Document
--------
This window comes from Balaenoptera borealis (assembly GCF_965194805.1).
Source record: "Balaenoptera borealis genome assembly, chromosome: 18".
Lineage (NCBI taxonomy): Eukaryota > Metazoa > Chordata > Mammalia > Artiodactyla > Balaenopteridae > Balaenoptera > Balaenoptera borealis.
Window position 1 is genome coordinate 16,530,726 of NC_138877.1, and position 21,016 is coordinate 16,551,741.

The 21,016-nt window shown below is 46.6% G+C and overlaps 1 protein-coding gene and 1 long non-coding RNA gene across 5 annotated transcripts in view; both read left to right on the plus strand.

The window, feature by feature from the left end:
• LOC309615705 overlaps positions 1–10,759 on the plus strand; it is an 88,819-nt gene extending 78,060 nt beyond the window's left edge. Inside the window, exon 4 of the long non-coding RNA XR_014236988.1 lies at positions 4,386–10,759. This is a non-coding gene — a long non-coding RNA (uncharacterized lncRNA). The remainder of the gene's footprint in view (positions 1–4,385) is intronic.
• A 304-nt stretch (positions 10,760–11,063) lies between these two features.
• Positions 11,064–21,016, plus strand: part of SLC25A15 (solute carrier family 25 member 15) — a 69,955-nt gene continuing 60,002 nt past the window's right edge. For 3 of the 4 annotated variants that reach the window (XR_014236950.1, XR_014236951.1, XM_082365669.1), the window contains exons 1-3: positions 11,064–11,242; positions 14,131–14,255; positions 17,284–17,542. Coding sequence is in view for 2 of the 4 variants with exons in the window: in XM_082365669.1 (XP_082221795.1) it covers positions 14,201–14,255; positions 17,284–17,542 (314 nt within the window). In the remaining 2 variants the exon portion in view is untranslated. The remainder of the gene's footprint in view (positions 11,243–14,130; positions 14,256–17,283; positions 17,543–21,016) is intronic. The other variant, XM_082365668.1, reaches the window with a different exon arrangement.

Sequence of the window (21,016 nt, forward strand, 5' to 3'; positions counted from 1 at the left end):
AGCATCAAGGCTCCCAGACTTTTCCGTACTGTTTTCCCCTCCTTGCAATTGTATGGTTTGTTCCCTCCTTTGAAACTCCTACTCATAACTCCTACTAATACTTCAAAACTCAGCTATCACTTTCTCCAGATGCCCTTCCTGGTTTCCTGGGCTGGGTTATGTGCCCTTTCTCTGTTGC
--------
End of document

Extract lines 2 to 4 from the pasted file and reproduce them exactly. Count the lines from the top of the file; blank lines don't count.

Source record: "Balaenoptera borealis genome assembly, chromosome: 18".
Lineage (NCBI taxonomy): Eukaryota > Metazoa > Chordata > Mammalia > Artiodactyla > Balaenopteridae > Balaenoptera > Balaenoptera borealis.
Window position 1 is genome coordinate 16,530,726 of NC_138877.1, and position 21,016 is coordinate 16,551,741.